WILLIAM OF OCKHAM (c. 1285 - 1347)
Born in England and educated at Oxford, Ockham was the preeminent Franciscan
thinker of the mid-fourteenth century. Because of his role in the bitter
dispute between the Franciscans and Pope John XXII over evangelical poverty,
he was excommunicated in 1328. After that he abandoned philosophy and theology
proper, producing instead a series of political tracts on the ecclesiastical
and secular power of the papacy.
Ockham's moral doctrine has often been summarily dismissed as voluntaristic,
authoritarian, fideistic, and even skeptical. Though the first two charges
are at least defensible, recent work suggests that Ockham's ethical writings
are more subtle and, in short, more Aristotelian than is commonly recognized.
Because the relevant texts are dispersed throughout Ockham's non-political
works, the recent publication of a complete critical edition of those works
should spur more definitive research into his ethics.
Right reason and divine commands
According to Ockham, moral theory is divided into (i) positive moral
science, which "contains human and divine laws that obligate one
to pursue or to avoid what is neither good nor evil except because it is
prohibited or commanded by a superior whose role it is to establish the
laws," and (ii) nonpositive moral science, which "directs
human acts apart from any precept of a superior, in the way that principles
known either per se or through experience direct them ... [principles]
that Aristotle talks about in moral philosophy" (OT IX, 177).
The latter is a demonstrative science that is "more certain than many
others, because all can have greater experience of their own acts than
of other things" (ibid., 178).
A perennial theoretical challenge for Christian Aristotelians has been
to integrate the positive moral doctrine found in divine revelation with
a nonpositive moral doctrine of the sort found in Aristotle (384-322 B.C.).
The former enjoins us to conform our wills to God's will by fulfilling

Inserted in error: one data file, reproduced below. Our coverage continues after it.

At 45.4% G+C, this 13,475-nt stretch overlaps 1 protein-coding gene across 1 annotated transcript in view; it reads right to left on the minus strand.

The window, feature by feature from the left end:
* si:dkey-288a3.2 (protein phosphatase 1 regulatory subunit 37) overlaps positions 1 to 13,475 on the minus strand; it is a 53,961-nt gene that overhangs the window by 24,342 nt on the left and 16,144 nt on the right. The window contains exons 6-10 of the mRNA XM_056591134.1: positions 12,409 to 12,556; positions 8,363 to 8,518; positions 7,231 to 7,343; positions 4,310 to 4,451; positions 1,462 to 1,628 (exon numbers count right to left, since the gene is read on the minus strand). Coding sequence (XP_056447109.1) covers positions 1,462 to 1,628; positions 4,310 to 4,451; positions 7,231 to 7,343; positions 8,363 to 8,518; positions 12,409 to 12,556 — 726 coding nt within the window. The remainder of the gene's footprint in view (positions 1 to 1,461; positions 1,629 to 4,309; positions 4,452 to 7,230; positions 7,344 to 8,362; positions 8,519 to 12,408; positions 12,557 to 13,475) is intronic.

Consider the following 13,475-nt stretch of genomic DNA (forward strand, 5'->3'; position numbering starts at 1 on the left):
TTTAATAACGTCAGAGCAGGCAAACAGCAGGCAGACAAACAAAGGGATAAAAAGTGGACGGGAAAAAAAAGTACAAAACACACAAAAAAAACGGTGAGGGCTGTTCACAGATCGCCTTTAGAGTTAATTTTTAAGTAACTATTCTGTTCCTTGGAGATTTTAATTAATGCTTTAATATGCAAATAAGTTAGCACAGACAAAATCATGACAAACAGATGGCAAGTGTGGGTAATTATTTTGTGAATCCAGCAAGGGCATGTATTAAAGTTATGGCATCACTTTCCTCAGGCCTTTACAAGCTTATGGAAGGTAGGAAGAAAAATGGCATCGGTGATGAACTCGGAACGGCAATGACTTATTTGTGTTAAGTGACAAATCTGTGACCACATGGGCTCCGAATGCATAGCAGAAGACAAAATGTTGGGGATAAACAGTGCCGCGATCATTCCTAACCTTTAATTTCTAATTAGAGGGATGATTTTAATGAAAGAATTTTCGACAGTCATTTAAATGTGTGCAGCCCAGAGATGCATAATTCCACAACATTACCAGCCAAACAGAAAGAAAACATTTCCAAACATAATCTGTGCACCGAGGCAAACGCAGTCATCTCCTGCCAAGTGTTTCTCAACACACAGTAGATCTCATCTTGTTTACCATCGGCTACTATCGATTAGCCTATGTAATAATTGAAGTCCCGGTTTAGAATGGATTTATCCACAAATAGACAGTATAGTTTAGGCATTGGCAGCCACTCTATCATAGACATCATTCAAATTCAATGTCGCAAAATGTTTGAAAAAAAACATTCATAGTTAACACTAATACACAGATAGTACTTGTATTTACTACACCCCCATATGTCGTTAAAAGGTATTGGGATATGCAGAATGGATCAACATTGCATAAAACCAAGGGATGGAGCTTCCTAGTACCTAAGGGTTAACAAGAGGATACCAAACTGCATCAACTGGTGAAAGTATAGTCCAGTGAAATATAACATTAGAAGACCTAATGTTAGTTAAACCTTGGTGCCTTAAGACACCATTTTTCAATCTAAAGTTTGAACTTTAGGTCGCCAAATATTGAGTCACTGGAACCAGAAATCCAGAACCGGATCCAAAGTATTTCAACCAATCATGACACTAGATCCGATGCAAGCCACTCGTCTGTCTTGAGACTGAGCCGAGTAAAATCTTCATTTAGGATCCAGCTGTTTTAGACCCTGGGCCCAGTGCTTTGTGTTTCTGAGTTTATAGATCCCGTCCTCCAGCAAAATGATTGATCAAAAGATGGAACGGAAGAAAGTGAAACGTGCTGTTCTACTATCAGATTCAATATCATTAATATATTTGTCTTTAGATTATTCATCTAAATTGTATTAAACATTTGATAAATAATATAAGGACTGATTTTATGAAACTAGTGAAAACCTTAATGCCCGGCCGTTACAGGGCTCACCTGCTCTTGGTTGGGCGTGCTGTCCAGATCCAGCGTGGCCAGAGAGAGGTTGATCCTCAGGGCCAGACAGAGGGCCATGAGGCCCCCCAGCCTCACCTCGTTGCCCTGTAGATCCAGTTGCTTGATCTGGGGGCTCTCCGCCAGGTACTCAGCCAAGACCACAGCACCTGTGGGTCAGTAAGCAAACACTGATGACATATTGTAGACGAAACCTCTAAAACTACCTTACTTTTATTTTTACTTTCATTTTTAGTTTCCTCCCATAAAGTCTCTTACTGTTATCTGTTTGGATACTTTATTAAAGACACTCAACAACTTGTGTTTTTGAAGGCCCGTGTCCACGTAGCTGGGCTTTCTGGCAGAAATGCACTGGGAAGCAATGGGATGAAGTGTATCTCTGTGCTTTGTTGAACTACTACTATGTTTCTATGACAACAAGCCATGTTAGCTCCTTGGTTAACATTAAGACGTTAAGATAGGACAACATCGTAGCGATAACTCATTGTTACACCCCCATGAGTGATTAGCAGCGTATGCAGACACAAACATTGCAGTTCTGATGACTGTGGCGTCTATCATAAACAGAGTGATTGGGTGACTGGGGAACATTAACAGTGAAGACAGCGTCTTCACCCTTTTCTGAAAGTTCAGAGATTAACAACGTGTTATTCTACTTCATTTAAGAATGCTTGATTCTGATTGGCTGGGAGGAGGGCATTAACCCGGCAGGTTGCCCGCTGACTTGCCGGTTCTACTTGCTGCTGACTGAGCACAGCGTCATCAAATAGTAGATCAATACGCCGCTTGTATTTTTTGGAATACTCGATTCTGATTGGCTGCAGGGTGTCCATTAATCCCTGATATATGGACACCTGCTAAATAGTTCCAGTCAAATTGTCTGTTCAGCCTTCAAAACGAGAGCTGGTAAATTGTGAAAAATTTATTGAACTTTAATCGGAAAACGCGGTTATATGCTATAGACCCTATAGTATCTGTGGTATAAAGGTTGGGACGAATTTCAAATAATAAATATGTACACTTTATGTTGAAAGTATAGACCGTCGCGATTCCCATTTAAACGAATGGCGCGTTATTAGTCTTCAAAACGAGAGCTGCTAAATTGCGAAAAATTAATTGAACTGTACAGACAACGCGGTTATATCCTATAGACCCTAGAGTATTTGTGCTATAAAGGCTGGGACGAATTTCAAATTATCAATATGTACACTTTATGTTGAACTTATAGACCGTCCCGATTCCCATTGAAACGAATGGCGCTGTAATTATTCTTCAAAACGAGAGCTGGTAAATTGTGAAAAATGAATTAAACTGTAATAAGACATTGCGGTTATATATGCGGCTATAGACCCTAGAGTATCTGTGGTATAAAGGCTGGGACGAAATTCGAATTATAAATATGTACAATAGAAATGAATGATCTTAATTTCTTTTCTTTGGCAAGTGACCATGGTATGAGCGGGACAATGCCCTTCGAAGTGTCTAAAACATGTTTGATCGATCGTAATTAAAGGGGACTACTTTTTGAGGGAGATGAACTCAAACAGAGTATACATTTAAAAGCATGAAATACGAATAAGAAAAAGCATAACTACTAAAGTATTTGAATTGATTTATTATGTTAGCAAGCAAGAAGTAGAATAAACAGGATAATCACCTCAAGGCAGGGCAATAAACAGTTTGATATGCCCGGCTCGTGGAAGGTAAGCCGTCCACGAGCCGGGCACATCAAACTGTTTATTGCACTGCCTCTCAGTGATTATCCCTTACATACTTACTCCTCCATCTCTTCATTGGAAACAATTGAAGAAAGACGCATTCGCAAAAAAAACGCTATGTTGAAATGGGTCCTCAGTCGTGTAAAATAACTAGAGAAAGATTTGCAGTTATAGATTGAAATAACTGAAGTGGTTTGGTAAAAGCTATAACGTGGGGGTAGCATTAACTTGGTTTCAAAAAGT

the moral obligations imposed upon us by divine commands. The latter enjoins
us to pursue the good proper to human nature by living according to 'right
reason', that is, in accord with those dictates of practical reason that
lead us toward genuine human flourishing.
Thomas Aquinas (1225?-1274) held that in creating human beings God necessarily
legislates in a way that harmonizes with right reason. The law God
promulgates for human beings is thus necessarily a natural
law, a law that morally obligates us to pursue genuine human flourishing
according to the dictates of right reason. So although moral obligation
derives, strictly speaking, from divine commands, it is metaphysically
impossible that God should command us to steal, murder, commit adultery
or do anything else directly opposed to what is good by nature for human
Ockham retorts that such a view unjustifiably restricts God's freedom
and detracts from God's generosity. While agreeing with Aquinas in general
about the content of the laws God has actually ordained, he maintains
that God was (and is) free (i) to command and reward acts such as theft,
murder and adultery, which, as things now stand, are morally evil and supernaturally
demeritorious, and (ii) to prohibit and punish other acts--even the very
act of loving God--which under the present dispensation are morally good
and supernaturally meritorious (OT V, 352-3).
Some conclude that on Ockham's reckoning human nature itself and thus
the dictates of right reason are infinitely malleable according to divine
whim. But this conclusion seems to stem from the mistaken idea that Ockham's
nominalism regarding universals rules out a thoroughgoing Aristotelian
A second interpretation is that, according to Ockham, it is true but
only contingently true that the law God has promulgated for human
beings is a natural law: "Given the ordination that is now
in force, no act is perfectly virtuous unless it /1318/ is elicited
in conformity with right reason" (OT VIII, 394). To be sure,
right reason dictates that we obey the commands (if any) of our Creator.
But even if God commanded us to be thieves or murderers or adulterers,
right reason would still dictate in addition that we avoid theft, murder
and adultery--and so we would find ourselves in the desperate position
of being morally obligated to perform acts which are contrary to right
reason and which thwart genuine human flourishing. We are spared this plight
only by God's freely bestowed generosity.